Sunday, March 4, 2007
Meeting someone who loves the same books I do is like finding a long-lost friend. I feel like I know their soul. I felt that way when I read comments on To Kill a Mockingbird. Thoughts of this favorite book reminded me of another dear friend: Scout.
The first time I read the book I was 15. I read it mostly in the orthodontist's office, and while I sat on my bedroom floor wearing a strange balloon type bonnet that was our hairdryer. I got to know Jem, and Dill and Scout and Atticus so well I could feel them. There is no mistaking a real book, and although I had devoured books since I was 6, this was one of my first real ones. It seemed like I was in it, living in Maycomb during the depression, a child of the South with my first introduction to racism.
I reached the end of the book when Scout was walking Boo home, and I started sobbing. I loved these people, and I didn't want them to leave me. I had to stop reading. I saved the last couple of pages until an hour or so later when I had calmed down. Scout's memories on those pages are described with such tenderness. "It was daytime and the neighborhood was busy"...."It was summertime, and two children scampered down the sidewalk"..."Fall, and his children trotted to and fro"..."Winter, and his children shivered...silhouetted against a blazing house"...."Winter, and a man...walked into the street, dropped his glasses, and shot a dog." It was like reading the whole book over again in just a few sentences.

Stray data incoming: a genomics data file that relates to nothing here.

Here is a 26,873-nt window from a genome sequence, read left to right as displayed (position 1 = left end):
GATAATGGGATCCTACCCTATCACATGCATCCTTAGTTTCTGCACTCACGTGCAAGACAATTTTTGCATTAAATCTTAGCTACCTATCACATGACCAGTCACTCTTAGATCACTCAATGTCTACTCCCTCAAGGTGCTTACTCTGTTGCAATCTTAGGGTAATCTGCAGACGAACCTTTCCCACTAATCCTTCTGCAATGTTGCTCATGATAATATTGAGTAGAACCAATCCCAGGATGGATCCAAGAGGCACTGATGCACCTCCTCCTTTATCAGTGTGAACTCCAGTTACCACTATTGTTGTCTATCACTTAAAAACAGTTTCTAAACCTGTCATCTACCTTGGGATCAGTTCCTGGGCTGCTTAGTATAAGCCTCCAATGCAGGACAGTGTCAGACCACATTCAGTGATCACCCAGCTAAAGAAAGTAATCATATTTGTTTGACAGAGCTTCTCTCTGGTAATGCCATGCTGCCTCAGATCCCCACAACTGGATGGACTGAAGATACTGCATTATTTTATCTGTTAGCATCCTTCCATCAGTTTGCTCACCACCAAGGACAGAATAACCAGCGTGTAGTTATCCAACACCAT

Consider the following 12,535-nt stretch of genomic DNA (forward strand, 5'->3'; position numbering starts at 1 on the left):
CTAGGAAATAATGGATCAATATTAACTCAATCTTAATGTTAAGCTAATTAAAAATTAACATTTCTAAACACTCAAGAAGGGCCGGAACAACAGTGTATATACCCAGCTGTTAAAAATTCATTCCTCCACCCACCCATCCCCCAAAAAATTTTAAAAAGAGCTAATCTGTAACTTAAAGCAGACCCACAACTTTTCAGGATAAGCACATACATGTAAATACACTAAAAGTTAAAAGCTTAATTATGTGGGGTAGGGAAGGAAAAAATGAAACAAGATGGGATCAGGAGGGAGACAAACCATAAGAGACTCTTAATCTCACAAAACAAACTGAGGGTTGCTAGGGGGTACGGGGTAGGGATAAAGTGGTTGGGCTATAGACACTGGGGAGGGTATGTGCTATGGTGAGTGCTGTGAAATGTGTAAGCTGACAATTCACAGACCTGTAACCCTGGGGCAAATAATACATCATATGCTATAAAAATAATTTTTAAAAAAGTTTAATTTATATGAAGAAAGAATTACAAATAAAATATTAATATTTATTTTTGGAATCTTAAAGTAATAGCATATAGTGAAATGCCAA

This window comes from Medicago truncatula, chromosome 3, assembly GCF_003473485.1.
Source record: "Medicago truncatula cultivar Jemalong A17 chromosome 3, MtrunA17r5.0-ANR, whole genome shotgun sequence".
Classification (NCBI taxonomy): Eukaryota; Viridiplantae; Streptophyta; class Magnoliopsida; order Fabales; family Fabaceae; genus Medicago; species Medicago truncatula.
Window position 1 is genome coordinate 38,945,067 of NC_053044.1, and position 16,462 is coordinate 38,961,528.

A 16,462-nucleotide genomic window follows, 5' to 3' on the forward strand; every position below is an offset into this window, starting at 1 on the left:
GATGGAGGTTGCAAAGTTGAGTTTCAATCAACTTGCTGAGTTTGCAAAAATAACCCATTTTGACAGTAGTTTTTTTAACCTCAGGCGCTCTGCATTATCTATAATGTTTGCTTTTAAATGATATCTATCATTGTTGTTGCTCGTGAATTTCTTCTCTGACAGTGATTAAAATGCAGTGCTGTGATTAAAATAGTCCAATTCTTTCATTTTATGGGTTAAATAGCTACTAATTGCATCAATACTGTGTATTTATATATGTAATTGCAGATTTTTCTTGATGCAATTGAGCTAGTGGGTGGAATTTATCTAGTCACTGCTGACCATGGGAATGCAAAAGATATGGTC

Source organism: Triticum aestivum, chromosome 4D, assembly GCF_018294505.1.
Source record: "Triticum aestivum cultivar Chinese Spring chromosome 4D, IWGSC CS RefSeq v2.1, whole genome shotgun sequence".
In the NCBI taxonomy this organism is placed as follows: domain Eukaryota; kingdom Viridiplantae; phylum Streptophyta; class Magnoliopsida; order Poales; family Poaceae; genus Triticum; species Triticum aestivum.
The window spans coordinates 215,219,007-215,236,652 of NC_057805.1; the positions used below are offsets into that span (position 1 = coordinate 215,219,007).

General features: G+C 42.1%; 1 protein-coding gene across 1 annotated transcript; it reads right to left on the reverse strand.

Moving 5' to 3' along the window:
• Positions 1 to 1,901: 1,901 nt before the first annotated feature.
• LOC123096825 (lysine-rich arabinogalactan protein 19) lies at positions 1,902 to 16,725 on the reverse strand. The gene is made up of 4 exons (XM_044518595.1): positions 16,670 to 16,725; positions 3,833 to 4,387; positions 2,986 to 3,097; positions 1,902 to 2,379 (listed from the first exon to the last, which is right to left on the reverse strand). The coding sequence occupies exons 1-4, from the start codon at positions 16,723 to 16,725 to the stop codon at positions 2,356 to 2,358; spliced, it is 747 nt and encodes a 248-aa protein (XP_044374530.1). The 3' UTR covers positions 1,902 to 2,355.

I often re-read these paragraphs because they help me remember my childhood, too. I think of running barefoot down the burning, softened asphalt to catch the ice-cream truck; sitting on the screened-in porch late at night with the fragrance of lilacs floating on the breeze; the smell of the furnace on the first cold morning; the sour taste of Grampa's green apples, sprinkled with salt; watching clouds and squealing with delight to see a trail of smoke from a jet plane; laying on a blanket in the backyard, listening to my dad sing You Are My Sunshine as my Aunt Marie strums her ukelele. It all seems as far away and imaginary as the soap dolls in the tree. But it's part of me and inside me, as are Heck Tate and Aunt Maudie. I experienced it all.
Books help me recall chapters in my life. Characters have become old friends and their lives are entwined with mine. Being inside someone's mind is an intimate thing. It's like knowing their soul.